Veritas 2018 Predictions: How Data Management Will Rock IT in 2018

Veritas 2018 Predictions: How Data Management Will Rock IT in 2018
by Ravi Rajendran, Managing Director of Asia South Region, Veritas

In 2017, we learned that 69 percent of organizations across the globe wrongfully believed data protection, data privacy and compliance were the responsibility of the cloud service provider, significantly increasing the likelihood of data breaches. The figure is observed to be higher in countries such as Singapore (77 percent) and China (81 percent). Pair this with the current “wild west” style adoption of multiple clouds – with many customers putting cost considerations aside – IT departments will get a sudden and rude awakening in 2018, finding that they are responsible for management in the cloud (possibly through a breach). CFOs will also demand cuts in infrastructure costs[1].  

Data continues to grow exponentially, filling valuable storage capacity at an incredible rate. The annual data growth rate skyrocketed to 48.7 percent last year. In fact, more than 50 percent of files being stored by organizations were of “unknown” nature. We will start to see successful companies shifting their storage strategies from a “save-it-all” mentality to one that identifies and stores data that provides valuable insights or mission-critical information in 2018[2].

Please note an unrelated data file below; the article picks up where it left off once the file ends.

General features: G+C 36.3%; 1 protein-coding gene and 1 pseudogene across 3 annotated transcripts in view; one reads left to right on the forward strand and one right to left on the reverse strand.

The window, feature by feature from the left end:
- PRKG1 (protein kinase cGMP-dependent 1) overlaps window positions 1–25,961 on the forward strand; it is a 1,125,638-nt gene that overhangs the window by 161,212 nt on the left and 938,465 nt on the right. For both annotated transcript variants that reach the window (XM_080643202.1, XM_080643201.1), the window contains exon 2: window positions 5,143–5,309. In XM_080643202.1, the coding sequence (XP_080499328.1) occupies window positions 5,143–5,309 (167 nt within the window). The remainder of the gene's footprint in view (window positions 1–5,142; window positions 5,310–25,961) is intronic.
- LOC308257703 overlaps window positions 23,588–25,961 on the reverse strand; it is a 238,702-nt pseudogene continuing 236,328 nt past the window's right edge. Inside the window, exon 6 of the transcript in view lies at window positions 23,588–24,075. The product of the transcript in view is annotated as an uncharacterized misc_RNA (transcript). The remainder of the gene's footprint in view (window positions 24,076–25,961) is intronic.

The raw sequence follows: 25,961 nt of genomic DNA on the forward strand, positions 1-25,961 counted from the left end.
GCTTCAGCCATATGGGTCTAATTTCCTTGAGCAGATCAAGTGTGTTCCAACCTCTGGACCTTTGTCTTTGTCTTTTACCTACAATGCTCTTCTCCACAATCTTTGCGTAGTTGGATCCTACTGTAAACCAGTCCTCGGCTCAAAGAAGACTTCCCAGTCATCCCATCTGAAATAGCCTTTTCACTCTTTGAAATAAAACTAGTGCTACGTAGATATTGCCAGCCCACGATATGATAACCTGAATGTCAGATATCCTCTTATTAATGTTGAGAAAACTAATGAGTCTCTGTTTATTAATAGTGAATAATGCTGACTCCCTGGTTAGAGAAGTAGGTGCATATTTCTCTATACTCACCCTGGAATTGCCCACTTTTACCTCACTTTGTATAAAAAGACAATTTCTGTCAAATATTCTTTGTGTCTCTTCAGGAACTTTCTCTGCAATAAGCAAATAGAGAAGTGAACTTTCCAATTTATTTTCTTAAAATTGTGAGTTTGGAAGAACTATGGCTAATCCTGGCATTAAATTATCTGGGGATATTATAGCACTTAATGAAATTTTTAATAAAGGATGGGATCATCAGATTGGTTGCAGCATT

Despite the impending deadline (May 25, 2018), only 31 percent of companies surveyed by Veritas worldwide believe they are GDPR compliant. Similar sentiments were felt in Australia (30 percent) and South Korea (31 percent). In Singapore, only 18 percent of the organizations believed that they are GDPR compliant – the lowest in the region. Penalties for non-compliance are steep and this regulation will impact any company that deals with EU citizens[3].

The focus will shift away from expanding the capacity for archiving, backup and storage – driven by advancements in analytics. Expect new data valuation techniques to get a boost from AI to reshape information lifecycle management through the automation of policy enforcement and more intelligent data management actions. Organizations will also tap into their traditional repositories to unleash insights that power new discoveries, sales initiatives and customer experiences across a wide array of verticals.

5.       The severity of data breaches will increase.
According to the Identity Theft Resource Center, 2016 saw 1,093 data breaches last year. This is a 40 percent increase from 2015, while 2017 almost hit that mark by July. With the surge in data breaches, it is critical for companies to have a simple, holistic way to regularly protect and backup workloads in the cloud, in complex environments and on-premises. In fact, protecting the entire infrastructure is ideal – especially one that is agile, smart and scalable as ransomware reaches deeper and farther than ever before – into both old and new workloads.

[2] Source: Data Genomics Index 2017

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